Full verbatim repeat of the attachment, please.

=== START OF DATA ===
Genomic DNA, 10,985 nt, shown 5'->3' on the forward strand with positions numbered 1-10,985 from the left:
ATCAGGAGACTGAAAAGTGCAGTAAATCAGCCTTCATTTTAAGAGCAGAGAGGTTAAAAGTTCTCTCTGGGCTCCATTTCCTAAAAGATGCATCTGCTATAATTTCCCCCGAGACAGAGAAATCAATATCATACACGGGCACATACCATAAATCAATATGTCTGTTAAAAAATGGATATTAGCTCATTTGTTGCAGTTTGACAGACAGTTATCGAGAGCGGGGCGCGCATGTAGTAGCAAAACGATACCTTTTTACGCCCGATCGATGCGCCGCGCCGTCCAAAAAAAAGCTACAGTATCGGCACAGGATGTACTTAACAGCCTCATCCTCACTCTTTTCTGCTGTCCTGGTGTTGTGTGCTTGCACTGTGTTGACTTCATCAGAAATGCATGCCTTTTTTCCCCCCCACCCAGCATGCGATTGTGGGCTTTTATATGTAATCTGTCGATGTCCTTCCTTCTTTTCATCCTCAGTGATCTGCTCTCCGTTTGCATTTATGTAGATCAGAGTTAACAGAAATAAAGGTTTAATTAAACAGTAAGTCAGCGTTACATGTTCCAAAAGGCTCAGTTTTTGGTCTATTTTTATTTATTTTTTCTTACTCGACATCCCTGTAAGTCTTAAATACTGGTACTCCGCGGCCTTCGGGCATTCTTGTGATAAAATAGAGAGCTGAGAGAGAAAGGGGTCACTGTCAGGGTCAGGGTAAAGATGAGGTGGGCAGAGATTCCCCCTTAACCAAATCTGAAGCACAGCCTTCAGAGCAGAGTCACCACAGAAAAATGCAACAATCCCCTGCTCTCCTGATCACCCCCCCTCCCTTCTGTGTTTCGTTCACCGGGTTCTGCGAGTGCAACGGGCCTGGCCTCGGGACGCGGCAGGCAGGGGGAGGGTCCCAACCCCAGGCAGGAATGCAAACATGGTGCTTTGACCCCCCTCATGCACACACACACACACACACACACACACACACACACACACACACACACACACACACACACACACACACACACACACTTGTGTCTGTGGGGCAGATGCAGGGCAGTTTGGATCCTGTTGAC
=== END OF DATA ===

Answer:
Genomic DNA, 10,985 nt, shown 5'->3' on the forward strand with positions numbered 1-10,985 from the left:
ATCAGGAGACTGAAAAGTGCAGTAAATCAGCCTTCATTTTAAGAGCAGAGAGGTTAAAAGTTCTCTCTGGGCTCCATTTCCTAAAAGATGCATCTGCTATAATTTCCCCCGAGACAGAGAAATCAATATCATACACGGGCACATACCATAAATCAATATGTCTGTTAAAAAATGGATATTAGCTCATTTGTTGCAGTTTGACAGACAGTTATCGAGAGCGGGGCGCGCATGTAGTAGCAAAACGATACCTTTTTACGCCCGATCGATGCGCCGCGCCGTCCAAAAAAAAGCTACAGTATCGGCACAGGATGTACTTAACAGCCTCATCCTCACTCTTTTCTGCTGTCCTGGTGTTGTGTGCTTGCACTGTGTTGACTTCATCAGAAATGCATGCCTTTTTTCCCCCCCACCCAGCATGCGATTGTGGGCTTTTATATGTAATCTGTCGATGTCCTTCCTTCTTTTCATCCTCAGTGATCTGCTCTCCGTTTGCATTTATGTAGATCAGAGTTAACAGAAATAAAGGTTTAATTAAACAGTAAGTCAGCGTTACATGTTCCAAAAGGCTCAGTTTTTGGTCTATTTTTATTTATTTTTTCTTACTCGACATCCCTGTAAGTCTTAAATACTGGTACTCCGCGGCCTTCGGGCATTCTTGTGATAAAATAGAGAGCTGAGAGAGAAAGGGGTCACTGTCAGGGTCAGGGTAAAGATGAGGTGGGCAGAGATTCCCCCTTAACCAAATCTGAAGCACAGCCTTCAGAGCAGAGTCACCACAGAAAAATGCAACAATCCCCTGCTCTCCTGATCACCCCCCCTCCCTTCTGTGTTTCGTTCACCGGGTTCTGCGAGTGCAACGGGCCTGGCCTCGGGACGCGGCAGGCAGGGGGAGGGTCCCAACCCCAGGCAGGAATGCAAACATGGTGCTTTGACCCCCCTCATGCACACACACACACACACACACACACACACACACACACACACACACACACACACACACACACACACACACACACACTTGTGTCTGTGGGGCAGATGCAGGGCAGTTTGGATCCTGTTGAC